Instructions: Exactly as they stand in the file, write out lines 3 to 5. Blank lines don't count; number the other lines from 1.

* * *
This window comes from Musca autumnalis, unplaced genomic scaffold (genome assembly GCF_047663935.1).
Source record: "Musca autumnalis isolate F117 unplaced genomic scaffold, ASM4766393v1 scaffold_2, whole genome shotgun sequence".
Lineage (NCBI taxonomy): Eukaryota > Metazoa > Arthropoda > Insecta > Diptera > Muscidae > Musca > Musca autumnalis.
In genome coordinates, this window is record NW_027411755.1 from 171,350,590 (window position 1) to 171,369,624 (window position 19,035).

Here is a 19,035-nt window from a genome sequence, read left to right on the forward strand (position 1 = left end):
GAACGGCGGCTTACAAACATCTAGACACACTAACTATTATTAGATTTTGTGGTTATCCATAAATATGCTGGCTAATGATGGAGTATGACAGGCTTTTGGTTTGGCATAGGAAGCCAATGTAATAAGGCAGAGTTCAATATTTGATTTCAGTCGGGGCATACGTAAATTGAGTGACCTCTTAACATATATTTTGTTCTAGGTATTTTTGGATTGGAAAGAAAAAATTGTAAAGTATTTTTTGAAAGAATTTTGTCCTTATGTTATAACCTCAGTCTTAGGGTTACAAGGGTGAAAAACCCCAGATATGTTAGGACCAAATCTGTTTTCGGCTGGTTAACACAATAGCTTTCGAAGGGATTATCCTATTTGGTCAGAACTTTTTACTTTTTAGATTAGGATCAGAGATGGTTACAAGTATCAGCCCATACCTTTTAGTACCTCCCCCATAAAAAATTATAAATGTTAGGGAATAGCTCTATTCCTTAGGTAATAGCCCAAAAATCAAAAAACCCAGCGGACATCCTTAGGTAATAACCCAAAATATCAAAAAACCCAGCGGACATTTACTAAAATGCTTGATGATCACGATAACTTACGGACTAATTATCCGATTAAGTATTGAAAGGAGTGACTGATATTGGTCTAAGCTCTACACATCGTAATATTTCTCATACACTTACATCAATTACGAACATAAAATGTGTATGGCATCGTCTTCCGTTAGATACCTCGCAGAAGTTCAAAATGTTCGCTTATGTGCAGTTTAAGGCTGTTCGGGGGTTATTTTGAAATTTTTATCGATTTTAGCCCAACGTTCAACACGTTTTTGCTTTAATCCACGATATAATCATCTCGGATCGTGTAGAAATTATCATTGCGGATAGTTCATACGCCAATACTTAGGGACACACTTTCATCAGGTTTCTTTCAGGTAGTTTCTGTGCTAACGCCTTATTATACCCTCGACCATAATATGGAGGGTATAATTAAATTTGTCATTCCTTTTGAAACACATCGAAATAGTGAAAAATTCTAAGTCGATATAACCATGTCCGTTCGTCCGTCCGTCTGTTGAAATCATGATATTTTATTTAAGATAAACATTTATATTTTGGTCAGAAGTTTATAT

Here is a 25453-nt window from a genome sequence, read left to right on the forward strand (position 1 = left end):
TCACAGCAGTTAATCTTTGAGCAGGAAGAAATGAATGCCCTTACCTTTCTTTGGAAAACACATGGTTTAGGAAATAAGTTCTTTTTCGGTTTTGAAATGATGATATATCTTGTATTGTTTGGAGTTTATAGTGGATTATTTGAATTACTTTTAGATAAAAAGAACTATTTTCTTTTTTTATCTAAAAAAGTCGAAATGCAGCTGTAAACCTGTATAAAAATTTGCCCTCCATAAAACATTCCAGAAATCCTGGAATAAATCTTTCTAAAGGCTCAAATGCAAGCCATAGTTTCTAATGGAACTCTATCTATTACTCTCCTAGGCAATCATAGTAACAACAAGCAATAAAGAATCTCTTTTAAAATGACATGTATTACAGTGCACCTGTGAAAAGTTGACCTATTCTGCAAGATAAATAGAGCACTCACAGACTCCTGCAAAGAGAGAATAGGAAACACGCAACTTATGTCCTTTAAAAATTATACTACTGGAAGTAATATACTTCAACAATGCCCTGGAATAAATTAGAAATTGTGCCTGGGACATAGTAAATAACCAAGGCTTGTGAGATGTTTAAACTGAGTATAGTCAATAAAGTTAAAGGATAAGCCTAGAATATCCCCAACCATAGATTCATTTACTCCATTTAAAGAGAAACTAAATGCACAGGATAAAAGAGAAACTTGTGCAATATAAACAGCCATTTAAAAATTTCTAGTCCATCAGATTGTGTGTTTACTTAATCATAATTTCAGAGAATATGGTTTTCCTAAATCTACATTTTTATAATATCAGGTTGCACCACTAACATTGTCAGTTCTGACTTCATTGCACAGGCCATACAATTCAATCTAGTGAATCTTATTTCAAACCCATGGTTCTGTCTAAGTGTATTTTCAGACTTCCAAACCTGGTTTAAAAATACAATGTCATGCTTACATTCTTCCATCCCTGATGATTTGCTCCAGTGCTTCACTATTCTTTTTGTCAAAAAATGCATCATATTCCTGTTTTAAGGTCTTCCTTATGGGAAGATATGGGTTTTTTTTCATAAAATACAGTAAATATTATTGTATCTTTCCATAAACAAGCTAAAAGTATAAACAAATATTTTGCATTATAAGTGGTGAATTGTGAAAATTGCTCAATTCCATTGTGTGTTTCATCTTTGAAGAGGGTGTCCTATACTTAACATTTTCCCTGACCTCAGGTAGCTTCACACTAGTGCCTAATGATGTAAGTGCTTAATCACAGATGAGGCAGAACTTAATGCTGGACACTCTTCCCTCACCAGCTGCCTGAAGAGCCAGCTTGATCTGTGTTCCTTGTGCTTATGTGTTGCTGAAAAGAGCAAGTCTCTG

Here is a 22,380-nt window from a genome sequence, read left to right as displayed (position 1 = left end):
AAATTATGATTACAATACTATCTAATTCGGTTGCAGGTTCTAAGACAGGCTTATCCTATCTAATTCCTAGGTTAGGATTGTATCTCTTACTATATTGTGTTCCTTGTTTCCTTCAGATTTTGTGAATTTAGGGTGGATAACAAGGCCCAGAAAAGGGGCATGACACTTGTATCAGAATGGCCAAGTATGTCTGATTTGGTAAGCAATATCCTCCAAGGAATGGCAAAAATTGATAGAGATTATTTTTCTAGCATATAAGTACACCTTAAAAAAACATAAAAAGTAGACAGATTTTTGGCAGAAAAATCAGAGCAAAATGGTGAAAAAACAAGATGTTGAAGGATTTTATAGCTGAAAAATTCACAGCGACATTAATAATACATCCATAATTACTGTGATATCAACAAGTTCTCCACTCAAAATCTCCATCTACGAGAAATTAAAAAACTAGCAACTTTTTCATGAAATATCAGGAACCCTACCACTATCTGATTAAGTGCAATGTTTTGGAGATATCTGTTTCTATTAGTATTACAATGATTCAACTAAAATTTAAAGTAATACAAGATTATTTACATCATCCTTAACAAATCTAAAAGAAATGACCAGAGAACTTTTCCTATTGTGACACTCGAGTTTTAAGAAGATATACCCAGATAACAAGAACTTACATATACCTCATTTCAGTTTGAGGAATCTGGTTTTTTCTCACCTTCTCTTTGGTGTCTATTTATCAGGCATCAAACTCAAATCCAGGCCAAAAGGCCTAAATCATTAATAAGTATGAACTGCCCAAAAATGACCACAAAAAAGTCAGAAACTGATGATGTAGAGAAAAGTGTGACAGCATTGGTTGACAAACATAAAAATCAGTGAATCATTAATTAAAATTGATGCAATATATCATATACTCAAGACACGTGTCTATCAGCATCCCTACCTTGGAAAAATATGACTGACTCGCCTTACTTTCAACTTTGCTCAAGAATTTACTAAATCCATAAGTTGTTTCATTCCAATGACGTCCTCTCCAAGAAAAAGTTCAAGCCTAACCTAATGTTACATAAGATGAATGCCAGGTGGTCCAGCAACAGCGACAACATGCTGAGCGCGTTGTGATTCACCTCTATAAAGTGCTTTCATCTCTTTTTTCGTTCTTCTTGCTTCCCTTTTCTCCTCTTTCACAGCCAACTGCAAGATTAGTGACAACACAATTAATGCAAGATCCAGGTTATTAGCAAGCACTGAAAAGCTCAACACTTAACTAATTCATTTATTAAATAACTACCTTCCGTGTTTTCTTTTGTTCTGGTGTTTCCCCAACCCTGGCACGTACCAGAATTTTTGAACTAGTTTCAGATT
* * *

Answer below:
Lineage (NCBI taxonomy): Eukaryota > Metazoa > Arthropoda > Insecta > Diptera > Muscidae > Musca > Musca autumnalis.
In genome coordinates, this window is record NW_027411755.1 from 171,350,590 (window position 1) to 171,369,624 (window position 19,035).

Here is a 19,035-nt window from a genome sequence, read left to right on the forward strand (position 1 = left end):